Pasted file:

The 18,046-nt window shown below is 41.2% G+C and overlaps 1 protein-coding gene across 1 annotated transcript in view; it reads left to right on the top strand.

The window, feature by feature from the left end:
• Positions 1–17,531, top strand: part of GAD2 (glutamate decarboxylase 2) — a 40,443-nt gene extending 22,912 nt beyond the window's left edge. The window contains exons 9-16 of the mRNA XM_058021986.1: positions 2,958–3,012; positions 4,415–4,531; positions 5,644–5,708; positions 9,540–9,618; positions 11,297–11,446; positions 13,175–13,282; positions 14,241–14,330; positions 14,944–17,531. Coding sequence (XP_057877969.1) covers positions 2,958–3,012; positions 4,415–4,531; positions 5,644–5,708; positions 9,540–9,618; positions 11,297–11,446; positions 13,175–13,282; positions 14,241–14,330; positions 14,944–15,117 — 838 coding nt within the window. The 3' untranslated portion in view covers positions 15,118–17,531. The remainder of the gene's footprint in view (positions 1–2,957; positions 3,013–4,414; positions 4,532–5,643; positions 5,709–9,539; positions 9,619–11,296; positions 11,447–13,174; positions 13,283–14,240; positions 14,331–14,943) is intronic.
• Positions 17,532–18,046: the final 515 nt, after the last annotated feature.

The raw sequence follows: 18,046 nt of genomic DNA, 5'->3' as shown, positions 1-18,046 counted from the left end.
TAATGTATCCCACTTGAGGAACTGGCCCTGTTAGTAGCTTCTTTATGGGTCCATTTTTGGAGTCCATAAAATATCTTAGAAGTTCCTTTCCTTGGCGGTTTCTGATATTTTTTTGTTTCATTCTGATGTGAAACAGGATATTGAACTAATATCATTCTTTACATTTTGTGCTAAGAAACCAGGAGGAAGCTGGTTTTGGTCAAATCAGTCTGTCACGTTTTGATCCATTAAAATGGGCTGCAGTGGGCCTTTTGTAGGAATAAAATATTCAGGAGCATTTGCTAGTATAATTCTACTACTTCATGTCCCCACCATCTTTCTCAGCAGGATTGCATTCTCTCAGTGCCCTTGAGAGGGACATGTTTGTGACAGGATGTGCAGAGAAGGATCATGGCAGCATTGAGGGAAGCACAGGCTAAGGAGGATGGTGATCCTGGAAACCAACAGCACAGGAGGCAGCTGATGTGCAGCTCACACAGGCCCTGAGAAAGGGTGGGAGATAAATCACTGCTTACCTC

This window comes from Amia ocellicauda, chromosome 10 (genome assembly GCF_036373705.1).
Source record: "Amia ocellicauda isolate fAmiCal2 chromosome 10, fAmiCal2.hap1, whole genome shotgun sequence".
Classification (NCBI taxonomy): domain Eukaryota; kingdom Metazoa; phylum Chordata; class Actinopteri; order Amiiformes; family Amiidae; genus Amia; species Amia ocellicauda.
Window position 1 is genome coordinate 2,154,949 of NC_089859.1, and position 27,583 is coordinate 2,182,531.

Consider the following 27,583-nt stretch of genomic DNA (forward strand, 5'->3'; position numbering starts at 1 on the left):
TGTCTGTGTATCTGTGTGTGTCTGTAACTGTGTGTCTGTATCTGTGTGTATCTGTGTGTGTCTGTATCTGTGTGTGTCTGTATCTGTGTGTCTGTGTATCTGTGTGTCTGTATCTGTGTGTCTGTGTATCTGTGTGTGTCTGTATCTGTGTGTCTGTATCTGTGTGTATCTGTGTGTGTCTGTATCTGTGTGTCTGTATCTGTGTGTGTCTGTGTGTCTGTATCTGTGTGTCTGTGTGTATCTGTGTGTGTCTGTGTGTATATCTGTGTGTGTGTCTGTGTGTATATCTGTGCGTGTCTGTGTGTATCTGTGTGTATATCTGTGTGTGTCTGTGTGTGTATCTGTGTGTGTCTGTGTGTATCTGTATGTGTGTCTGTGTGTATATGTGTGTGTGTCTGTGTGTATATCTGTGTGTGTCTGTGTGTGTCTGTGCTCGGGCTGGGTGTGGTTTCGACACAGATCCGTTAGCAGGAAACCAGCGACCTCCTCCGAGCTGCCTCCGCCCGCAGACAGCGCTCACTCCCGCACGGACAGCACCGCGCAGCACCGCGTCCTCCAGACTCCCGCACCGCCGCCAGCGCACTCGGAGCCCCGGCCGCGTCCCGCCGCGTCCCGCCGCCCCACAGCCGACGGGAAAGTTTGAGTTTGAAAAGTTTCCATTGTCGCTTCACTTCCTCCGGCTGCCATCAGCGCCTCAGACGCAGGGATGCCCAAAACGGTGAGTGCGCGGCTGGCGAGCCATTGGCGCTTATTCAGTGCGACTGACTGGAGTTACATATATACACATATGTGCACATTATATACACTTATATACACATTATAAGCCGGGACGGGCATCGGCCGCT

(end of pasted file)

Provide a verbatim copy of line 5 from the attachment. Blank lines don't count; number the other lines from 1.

The raw sequence follows: 18,046 nt of genomic DNA, 5'->3' as shown, positions 1-18,046 counted from the left end.